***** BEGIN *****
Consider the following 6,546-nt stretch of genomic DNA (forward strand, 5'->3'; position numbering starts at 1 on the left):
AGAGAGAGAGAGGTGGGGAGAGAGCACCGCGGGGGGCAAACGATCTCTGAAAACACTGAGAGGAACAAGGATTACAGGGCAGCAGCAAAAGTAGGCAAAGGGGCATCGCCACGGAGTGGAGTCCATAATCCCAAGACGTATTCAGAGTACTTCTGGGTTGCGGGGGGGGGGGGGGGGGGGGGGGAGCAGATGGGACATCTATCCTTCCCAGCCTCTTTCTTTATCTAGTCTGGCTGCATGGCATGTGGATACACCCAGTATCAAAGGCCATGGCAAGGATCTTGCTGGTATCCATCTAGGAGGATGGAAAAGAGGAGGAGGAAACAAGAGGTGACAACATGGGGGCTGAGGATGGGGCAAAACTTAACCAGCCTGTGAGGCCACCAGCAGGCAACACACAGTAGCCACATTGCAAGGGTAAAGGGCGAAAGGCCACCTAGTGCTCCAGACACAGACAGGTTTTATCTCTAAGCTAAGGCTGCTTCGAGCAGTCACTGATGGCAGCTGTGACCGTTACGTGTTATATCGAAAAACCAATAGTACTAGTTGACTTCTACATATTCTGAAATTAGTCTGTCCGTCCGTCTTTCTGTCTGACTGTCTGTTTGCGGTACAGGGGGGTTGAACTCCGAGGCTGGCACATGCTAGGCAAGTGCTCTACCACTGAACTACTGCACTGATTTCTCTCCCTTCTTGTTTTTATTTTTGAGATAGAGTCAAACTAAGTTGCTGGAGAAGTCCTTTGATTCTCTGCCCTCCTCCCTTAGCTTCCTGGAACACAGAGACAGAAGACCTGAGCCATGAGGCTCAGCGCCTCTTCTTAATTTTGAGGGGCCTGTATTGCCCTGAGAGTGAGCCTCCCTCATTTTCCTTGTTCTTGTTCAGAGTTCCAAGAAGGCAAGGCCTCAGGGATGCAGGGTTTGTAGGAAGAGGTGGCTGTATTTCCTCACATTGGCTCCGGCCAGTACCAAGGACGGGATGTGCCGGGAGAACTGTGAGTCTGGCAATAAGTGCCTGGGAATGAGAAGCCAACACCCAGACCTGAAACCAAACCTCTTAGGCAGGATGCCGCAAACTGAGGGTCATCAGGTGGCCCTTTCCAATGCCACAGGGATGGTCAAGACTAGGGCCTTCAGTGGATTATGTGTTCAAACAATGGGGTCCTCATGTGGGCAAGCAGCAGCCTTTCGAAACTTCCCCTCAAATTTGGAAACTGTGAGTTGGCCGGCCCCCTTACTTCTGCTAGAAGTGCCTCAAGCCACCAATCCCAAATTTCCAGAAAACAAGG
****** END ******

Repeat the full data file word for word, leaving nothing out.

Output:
Consider the following 6,546-nt stretch of genomic DNA (forward strand, 5'->3'; position numbering starts at 1 on the left):
AGAGAGAGAGAGGTGGGGAGAGAGCACCGCGGGGGGCAAACGATCTCTGAAAACACTGAGAGGAACAAGGATTACAGGGCAGCAGCAAAAGTAGGCAAAGGGGCATCGCCACGGAGTGGAGTCCATAATCCCAAGACGTATTCAGAGTACTTCTGGGTTGCGGGGGGGGGGGGGGGGGGGGGGGAGCAGATGGGACATCTATCCTTCCCAGCCTCTTTCTTTATCTAGTCTGGCTGCATGGCATGTGGATACACCCAGTATCAAAGGCCATGGCAAGGATCTTGCTGGTATCCATCTAGGAGGATGGAAAAGAGGAGGAGGAAACAAGAGGTGACAACATGGGGGCTGAGGATGGGGCAAAACTTAACCAGCCTGTGAGGCCACCAGCAGGCAACACACAGTAGCCACATTGCAAGGGTAAAGGGCGAAAGGCCACCTAGTGCTCCAGACACAGACAGGTTTTATCTCTAAGCTAAGGCTGCTTCGAGCAGTCACTGATGGCAGCTGTGACCGTTACGTGTTATATCGAAAAACCAATAGTACTAGTTGACTTCTACATATTCTGAAATTAGTCTGTCCGTCCGTCTTTCTGTCTGACTGTCTGTTTGCGGTACAGGGGGGTTGAACTCCGAGGCTGGCACATGCTAGGCAAGTGCTCTACCACTGAACTACTGCACTGATTTCTCTCCCTTCTTGTTTTTATTTTTGAGATAGAGTCAAACTAAGTTGCTGGAGAAGTCCTTTGATTCTCTGCCCTCCTCCCTTAGCTTCCTGGAACACAGAGACAGAAGACCTGAGCCATGAGGCTCAGCGCCTCTTCTTAATTTTGAGGGGCCTGTATTGCCCTGAGAGTGAGCCTCCCTCATTTTCCTTGTTCTTGTTCAGAGTTCCAAGAAGGCAAGGCCTCAGGGATGCAGGGTTTGTAGGAAGAGGTGGCTGTATTTCCTCACATTGGCTCCGGCCAGTACCAAGGACGGGATGTGCCGGGAGAACTGTGAGTCTGGCAATAAGTGCCTGGGAATGAGAAGCCAACACCCAGACCTGAAACCAAACCTCTTAGGCAGGATGCCGCAAACTGAGGGTCATCAGGTGGCCCTTTCCAATGCCACAGGGATGGTCAAGACTAGGGCCTTCAGTGGATTATGTGTTCAAACAATGGGGTCCTCATGTGGGCAAGCAGCAGCCTTTCGAAACTTCCCCTCAAATTTGGAAACTGTGAGTTGGCCGGCCCCCTTACTTCTGCTAGAAGTGCCTCAAGCCACCAATCCCAAATTTCCAGAAAACAAGG